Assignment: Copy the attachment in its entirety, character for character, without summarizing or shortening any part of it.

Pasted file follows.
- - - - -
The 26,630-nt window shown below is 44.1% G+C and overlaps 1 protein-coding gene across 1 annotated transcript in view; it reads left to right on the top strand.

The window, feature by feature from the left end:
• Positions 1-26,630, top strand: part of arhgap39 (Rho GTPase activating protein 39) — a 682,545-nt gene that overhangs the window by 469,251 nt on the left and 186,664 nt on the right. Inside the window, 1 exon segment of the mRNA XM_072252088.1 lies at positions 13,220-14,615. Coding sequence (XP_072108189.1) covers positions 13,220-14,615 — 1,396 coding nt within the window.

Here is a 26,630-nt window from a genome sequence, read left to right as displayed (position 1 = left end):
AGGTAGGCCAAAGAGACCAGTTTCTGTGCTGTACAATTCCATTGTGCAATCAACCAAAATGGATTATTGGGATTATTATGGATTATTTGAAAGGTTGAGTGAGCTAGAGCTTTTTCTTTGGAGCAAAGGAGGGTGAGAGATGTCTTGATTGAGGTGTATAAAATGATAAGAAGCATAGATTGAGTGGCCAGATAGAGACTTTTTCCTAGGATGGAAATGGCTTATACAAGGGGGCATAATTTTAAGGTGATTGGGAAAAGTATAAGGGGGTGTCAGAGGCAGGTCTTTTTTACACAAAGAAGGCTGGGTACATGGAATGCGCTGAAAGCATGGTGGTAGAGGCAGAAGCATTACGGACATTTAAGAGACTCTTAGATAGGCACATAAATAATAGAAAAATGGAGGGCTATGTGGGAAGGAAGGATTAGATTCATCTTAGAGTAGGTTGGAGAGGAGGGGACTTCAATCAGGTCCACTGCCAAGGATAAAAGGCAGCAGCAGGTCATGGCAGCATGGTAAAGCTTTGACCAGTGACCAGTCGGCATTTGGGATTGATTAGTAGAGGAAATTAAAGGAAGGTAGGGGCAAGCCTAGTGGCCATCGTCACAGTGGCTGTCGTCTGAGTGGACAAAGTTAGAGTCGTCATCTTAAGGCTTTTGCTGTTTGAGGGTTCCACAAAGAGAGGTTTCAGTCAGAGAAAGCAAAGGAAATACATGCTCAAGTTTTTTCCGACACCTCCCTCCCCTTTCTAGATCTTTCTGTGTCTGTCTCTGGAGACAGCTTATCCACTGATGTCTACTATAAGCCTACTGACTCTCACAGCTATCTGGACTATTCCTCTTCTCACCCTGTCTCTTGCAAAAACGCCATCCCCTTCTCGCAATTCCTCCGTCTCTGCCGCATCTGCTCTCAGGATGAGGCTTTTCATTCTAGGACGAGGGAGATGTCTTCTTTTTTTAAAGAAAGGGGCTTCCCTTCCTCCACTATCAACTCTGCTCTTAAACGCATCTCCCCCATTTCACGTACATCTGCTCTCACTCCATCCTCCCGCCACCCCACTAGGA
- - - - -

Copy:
The 26,630-nt window shown below is 44.1% G+C and overlaps 1 protein-coding gene across 1 annotated transcript in view; it reads left to right on the top strand.

The window, feature by feature from the left end:
• Positions 1-26,630, top strand: part of arhgap39 (Rho GTPase activating protein 39) — a 682,545-nt gene that overhangs the window by 469,251 nt on the left and 186,664 nt on the right. Inside the window, 1 exon segment of the mRNA XM_072252088.1 lies at positions 13,220-14,615. Coding sequence (XP_072108189.1) covers positions 13,220-14,615 — 1,396 coding nt within the window.

Here is a 26,630-nt window from a genome sequence, read left to right as displayed (position 1 = left end):
AGGTAGGCCAAAGAGACCAGTTTCTGTGCTGTACAATTCCATTGTGCAATCAACCAAAATGGATTATTGGGATTATTATGGATTATTTGAAAGGTTGAGTGAGCTAGAGCTTTTTCTTTGGAGCAAAGGAGGGTGAGAGATGTCTTGATTGAGGTGTATAAAATGATAAGAAGCATAGATTGAGTGGCCAGATAGAGACTTTTTCCTAGGATGGAAATGGCTTATACAAGGGGGCATAATTTTAAGGTGATTGGGAAAAGTATAAGGGGGTGTCAGAGGCAGGTCTTTTTTACACAAAGAAGGCTGGGTACATGGAATGCGCTGAAAGCATGGTGGTAGAGGCAGAAGCATTACGGACATTTAAGAGACTCTTAGATAGGCACATAAATAATAGAAAAATGGAGGGCTATGTGGGAAGGAAGGATTAGATTCATCTTAGAGTAGGTTGGAGAGGAGGGGACTTCAATCAGGTCCACTGCCAAGGATAAAAGGCAGCAGCAGGTCATGGCAGCATGGTAAAGCTTTGACCAGTGACCAGTCGGCATTTGGGATTGATTAGTAGAGGAAATTAAAGGAAGGTAGGGGCAAGCCTAGTGGCCATCGTCACAGTGGCTGTCGTCTGAGTGGACAAAGTTAGAGTCGTCATCTTAAGGCTTTTGCTGTTTGAGGGTTCCACAAAGAGAGGTTTCAGTCAGAGAAAGCAAAGGAAATACATGCTCAAGTTTTTTCCGACACCTCCCTCCCCTTTCTAGATCTTTCTGTGTCTGTCTCTGGAGACAGCTTATCCACTGATGTCTACTATAAGCCTACTGACTCTCACAGCTATCTGGACTATTCCTCTTCTCACCCTGTCTCTTGCAAAAACGCCATCCCCTTCTCGCAATTCCTCCGTCTCTGCCGCATCTGCTCTCAGGATGAGGCTTTTCATTCTAGGACGAGGGAGATGTCTTCTTTTTTTAAAGAAAGGGGCTTCCCTTCCTCCACTATCAACTCTGCTCTTAAACGCATCTCCCCCATTTCACGTACATCTGCTCTCACTCCATCCTCCCGCCACCCCACTAGGA